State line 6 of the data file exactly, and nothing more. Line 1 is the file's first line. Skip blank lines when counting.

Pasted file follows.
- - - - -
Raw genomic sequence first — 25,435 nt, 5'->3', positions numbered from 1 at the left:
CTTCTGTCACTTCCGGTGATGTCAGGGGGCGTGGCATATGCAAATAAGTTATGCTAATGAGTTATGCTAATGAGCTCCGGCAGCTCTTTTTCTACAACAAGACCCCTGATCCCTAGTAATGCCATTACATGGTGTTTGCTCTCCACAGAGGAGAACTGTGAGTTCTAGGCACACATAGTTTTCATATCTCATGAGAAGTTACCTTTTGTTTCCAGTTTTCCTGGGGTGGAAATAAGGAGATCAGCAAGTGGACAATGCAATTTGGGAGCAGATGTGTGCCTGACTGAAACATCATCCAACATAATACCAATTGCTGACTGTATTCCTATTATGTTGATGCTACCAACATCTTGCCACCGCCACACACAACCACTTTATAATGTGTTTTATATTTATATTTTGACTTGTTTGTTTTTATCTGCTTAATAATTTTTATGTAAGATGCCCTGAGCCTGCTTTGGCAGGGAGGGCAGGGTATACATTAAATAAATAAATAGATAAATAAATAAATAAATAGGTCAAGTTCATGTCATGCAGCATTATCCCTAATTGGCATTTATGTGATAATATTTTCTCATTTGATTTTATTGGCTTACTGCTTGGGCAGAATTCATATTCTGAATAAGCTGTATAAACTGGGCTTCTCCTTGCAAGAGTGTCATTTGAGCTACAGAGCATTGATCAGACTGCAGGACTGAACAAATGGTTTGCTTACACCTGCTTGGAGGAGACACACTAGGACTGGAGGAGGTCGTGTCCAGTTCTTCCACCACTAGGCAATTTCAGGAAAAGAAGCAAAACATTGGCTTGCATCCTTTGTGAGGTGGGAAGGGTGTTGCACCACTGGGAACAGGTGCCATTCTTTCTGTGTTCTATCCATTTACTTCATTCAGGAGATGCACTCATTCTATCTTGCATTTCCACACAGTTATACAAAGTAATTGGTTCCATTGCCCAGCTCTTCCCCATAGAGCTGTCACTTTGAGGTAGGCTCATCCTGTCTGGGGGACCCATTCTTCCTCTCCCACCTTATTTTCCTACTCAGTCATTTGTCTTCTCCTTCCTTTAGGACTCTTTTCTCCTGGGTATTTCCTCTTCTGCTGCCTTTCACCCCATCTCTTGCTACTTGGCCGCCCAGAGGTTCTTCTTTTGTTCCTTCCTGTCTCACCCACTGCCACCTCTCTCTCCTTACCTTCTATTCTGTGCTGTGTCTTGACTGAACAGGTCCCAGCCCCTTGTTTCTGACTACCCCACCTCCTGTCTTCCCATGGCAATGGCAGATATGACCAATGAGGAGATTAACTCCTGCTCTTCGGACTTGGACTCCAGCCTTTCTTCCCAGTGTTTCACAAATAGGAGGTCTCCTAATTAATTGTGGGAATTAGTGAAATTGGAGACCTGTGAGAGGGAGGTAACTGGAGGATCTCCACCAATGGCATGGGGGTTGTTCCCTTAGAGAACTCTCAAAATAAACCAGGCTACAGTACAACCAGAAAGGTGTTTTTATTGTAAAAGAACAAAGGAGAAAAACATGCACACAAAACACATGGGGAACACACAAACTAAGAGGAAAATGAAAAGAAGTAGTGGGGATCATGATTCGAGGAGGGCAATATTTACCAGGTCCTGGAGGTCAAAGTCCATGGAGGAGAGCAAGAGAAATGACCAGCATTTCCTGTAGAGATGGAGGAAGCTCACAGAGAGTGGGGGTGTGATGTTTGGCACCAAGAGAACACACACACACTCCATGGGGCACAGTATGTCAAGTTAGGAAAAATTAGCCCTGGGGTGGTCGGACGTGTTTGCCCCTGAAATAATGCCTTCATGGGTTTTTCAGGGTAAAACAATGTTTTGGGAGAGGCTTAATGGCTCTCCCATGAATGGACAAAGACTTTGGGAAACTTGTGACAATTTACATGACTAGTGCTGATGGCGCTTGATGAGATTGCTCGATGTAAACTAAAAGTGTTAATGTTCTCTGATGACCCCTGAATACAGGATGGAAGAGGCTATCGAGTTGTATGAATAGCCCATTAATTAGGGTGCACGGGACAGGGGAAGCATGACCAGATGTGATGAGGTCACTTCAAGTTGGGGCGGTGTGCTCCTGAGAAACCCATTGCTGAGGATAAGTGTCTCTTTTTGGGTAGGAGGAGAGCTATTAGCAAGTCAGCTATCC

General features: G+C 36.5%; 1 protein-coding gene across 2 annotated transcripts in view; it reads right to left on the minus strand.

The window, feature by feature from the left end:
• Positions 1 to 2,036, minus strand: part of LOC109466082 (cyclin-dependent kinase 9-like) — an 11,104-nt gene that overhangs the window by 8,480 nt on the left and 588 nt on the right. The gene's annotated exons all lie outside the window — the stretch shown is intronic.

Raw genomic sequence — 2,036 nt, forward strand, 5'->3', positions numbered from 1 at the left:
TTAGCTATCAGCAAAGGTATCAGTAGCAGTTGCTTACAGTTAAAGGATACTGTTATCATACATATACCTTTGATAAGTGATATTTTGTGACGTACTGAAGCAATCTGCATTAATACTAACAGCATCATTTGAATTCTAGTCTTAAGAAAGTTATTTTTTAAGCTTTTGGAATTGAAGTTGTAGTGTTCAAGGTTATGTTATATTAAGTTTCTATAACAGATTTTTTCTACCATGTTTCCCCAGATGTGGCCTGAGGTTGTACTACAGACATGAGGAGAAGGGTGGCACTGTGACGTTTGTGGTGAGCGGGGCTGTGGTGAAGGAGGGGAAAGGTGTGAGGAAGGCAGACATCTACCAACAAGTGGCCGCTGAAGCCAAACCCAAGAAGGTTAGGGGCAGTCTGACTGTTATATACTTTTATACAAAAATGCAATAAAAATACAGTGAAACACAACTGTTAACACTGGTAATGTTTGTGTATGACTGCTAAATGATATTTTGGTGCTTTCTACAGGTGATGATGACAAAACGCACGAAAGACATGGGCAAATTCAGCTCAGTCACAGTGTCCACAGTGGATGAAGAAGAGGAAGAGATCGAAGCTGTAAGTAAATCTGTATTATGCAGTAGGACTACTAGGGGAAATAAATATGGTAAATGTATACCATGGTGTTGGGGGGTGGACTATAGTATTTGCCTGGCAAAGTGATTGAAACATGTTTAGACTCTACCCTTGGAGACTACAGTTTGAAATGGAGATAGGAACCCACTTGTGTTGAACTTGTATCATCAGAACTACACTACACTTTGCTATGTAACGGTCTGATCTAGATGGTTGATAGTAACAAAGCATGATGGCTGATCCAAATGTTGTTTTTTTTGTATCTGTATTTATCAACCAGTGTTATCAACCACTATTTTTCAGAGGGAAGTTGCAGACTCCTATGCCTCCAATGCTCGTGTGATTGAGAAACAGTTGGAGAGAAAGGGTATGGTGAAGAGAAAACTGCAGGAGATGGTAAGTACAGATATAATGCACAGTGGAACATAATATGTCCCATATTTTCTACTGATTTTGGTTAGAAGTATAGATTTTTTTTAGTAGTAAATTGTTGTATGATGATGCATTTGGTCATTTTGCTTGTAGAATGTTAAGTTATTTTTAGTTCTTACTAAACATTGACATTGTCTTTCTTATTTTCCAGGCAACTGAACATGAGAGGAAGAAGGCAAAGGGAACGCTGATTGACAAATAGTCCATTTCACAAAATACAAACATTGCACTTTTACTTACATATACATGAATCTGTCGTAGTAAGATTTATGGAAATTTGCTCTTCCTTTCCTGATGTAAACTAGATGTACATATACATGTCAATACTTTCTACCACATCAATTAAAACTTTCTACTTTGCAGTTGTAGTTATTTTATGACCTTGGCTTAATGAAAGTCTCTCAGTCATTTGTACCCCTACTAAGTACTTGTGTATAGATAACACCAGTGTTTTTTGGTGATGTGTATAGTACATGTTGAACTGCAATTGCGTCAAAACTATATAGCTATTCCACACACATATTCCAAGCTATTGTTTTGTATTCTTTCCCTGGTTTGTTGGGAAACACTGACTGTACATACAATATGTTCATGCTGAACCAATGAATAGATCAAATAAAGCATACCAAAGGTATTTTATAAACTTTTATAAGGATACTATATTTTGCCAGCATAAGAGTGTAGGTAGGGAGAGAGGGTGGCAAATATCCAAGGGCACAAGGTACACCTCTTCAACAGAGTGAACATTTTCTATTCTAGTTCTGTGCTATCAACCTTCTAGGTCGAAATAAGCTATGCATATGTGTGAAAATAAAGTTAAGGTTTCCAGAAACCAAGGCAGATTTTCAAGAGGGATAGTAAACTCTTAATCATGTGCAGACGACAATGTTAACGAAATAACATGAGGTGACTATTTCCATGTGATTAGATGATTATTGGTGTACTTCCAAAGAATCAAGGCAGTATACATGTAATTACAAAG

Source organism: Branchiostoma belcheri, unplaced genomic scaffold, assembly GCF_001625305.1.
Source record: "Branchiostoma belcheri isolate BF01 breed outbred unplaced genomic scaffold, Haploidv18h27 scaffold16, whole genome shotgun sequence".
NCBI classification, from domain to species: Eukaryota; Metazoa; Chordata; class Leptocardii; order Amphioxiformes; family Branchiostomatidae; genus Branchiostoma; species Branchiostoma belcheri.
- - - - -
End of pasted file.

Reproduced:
Raw genomic sequence — 2,036 nt, forward strand, 5'->3', positions numbered from 1 at the left: